Ironically, though, the highest PW values at each spot tend to occur in the summer, when the atmosphere is generally more stable and tranquil and moisture has a chance to build up or to filter in from Mexico via the North American Monsoon.

In the case of this past weekend, we had a Pineapple Express laden with richer moisture than pretty much any other on record from California to Nevada—but lacking the intense winter-type dynamics that could best squeeze that moisture out of the atmosphere over large areas. The result was a dose of heavy spring rain and high-mountain snow that was more beneficial than troublesome, although it certainly earned a place in the record books. In downtown San Francisco, the two-day rain total (Fri.-Sat.) of 3.29” was its wettest for any April since before the Civil War—topped only by the 3.59” on April 16-17, 1853. In Sacramento, the two-day total of 2.42” was its third heaviest for April in records extending back to 1941.

Tracing this strange Pineapple Express to its roots

At some point, we’re bound to see at least one in-depth study of this stupendous atmospheric anomaly, but a quick look gives us a few early clues. Satellite imagery and model output made it clear this was indeed a Pineapple Express, as the moisture streamed into California after passing across Hawaii.

At the jet stream level, it’s easy to see what put this Pineapple Express on track. Strong flow at 500 millibars (about 19,000 feet up) extended from well west of Hawaii all the way to the U.S. West Coast, powered by unusually cold upper-level air northwest of Hawaii and unusually warm air to its southeast. Maps of model-calculated precipitable water show that the channel of air streaming toward the west coast was exceptionally rich in moisture.

500-mb height over SW Pacific, 0Z 4/6/2018
Figure 3. Height of the 500-millibar surface on 00Z Friday, April 6, 2018,(black contours, in tens of meters) and the departure of that height from the seasonal average, in standard deviations (colors, with reds denoting a positive anomaly and blues a negative anomaly). The strong contrast between lower-than-average heights to the north and higher-than-average heights to the south helped propel the Pineapple Express from the central tropical Pacific toward California. Image credit: tropicaltidbits.com.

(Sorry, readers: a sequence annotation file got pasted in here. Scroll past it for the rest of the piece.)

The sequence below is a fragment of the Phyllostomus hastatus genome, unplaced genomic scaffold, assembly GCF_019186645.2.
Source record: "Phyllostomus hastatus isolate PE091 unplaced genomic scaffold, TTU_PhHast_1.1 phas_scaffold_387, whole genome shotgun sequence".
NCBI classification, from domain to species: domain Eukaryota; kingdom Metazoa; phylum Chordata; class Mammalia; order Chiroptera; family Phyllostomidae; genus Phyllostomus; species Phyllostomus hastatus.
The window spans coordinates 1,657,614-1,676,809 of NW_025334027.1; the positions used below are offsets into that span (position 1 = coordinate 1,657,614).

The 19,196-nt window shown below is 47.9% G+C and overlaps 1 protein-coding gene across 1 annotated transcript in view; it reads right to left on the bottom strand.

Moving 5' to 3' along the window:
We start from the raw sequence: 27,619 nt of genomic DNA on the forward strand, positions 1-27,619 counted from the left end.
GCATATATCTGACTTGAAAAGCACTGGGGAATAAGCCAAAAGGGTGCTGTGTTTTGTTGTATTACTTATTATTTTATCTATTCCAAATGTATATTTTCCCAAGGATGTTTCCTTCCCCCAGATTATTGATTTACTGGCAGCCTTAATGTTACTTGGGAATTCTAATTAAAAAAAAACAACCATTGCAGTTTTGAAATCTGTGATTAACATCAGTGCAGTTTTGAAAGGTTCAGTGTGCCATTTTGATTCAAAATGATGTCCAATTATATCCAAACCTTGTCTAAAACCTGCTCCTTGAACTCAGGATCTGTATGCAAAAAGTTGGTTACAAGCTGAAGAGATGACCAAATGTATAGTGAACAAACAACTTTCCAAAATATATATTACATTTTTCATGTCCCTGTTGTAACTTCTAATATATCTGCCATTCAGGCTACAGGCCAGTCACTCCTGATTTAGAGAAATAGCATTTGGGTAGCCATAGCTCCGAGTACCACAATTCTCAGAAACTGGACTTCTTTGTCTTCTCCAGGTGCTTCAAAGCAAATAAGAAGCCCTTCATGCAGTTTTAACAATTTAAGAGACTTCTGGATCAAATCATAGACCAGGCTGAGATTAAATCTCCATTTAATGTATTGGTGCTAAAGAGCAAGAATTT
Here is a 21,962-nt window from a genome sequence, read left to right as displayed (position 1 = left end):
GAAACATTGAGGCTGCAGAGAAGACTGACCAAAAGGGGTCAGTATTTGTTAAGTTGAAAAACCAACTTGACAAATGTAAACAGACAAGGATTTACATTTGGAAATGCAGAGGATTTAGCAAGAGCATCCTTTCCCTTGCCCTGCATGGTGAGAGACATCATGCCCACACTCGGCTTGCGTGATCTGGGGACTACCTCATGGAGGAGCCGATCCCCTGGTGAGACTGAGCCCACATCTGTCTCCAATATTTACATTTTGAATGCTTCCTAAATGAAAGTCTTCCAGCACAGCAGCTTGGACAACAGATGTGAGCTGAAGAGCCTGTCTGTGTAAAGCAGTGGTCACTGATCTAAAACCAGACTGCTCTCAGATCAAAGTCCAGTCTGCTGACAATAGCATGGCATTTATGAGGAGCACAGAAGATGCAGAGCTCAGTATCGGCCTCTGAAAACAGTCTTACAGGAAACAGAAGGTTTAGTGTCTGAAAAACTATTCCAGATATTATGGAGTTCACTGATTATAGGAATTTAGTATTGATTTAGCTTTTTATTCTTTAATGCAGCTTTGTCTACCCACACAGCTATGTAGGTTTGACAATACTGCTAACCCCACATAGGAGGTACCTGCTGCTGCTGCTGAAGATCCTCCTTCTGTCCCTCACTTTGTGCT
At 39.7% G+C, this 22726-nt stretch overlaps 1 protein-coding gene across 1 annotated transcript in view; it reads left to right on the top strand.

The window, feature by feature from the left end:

Amount of precipitable water expressed as a departure from the seasonal norm at 0Z Friday, April 6, 2018
Figure 4. Amount of precipitable water on 00Z Friday, April 6, 2018, expressed as a departure from the seasonal norm in standard deviations (colors, with blues denoting a positive anomaly and browns a negative anomaly). Also shown is sea-level pressure (black contours, in millibars) and winds at 850 millibars (wind flags, in knots). Rich moisture extends from California southwestward to Hawaii and further west to the frontal zone flanked by the remnants of Super Typhoon Jelawat (left). Image credit: tropicaltidbits.com.

These maps also point to another likely culprit at work: the remnants of Typhoon Jelawat, which was assessed as a super typhoon with 150-mph peak winds by the Joint Typhoon Warning Center. After Jelawat played out near the Mariana Islands with only minor impacts and lost its identity as a tropical cyclone on April 2, its remains scooted eastward along the frontal zone that extended into the atmospheric river. It appears that the moist core associated with Jelawat’s remnants flowed into the western end of the moisture channel that extended into California.